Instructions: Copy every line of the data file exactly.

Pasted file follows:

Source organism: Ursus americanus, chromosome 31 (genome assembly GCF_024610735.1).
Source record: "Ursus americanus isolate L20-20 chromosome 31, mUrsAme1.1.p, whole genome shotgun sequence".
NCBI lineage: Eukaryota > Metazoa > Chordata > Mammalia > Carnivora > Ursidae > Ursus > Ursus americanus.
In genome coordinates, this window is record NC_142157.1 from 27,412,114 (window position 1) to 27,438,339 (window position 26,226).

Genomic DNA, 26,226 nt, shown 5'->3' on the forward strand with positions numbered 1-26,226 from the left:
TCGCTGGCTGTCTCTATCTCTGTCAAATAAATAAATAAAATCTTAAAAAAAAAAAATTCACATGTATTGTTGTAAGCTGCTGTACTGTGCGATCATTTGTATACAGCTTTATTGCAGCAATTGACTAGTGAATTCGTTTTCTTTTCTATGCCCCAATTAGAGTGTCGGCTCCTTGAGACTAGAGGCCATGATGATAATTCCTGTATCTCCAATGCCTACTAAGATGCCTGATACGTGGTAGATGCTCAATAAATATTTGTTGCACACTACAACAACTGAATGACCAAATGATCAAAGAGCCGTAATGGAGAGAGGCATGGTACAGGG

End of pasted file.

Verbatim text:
Source organism: Ursus americanus, chromosome 31 (genome assembly GCF_024610735.1).
Source record: "Ursus americanus isolate L20-20 chromosome 31, mUrsAme1.1.p, whole genome shotgun sequence".
NCBI lineage: Eukaryota > Metazoa > Chordata > Mammalia > Carnivora > Ursidae > Ursus > Ursus americanus.
In genome coordinates, this window is record NC_142157.1 from 27,412,114 (window position 1) to 27,438,339 (window position 26,226).

Genomic DNA, 26,226 nt, shown 5'->3' on the forward strand with positions numbered 1-26,226 from the left:
TCGCTGGCTGTCTCTATCTCTGTCAAATAAATAAATAAAATCTTAAAAAAAAAAAATTCACATGTATTGTTGTAAGCTGCTGTACTGTGCGATCATTTGTATACAGCTTTATTGCAGCAATTGACTAGTGAATTCGTTTTCTTTTCTATGCCCCAATTAGAGTGTCGGCTCCTTGAGACTAGAGGCCATGATGATAATTCCTGTATCTCCAATGCCTACTAAGATGCCTGATACGTGGTAGATGCTCAATAAATATTTGTTGCACACTACAACAACTGAATGACCAAATGATCAAAGAGCCGTAATGGAGAGAGGCATGGTACAGGG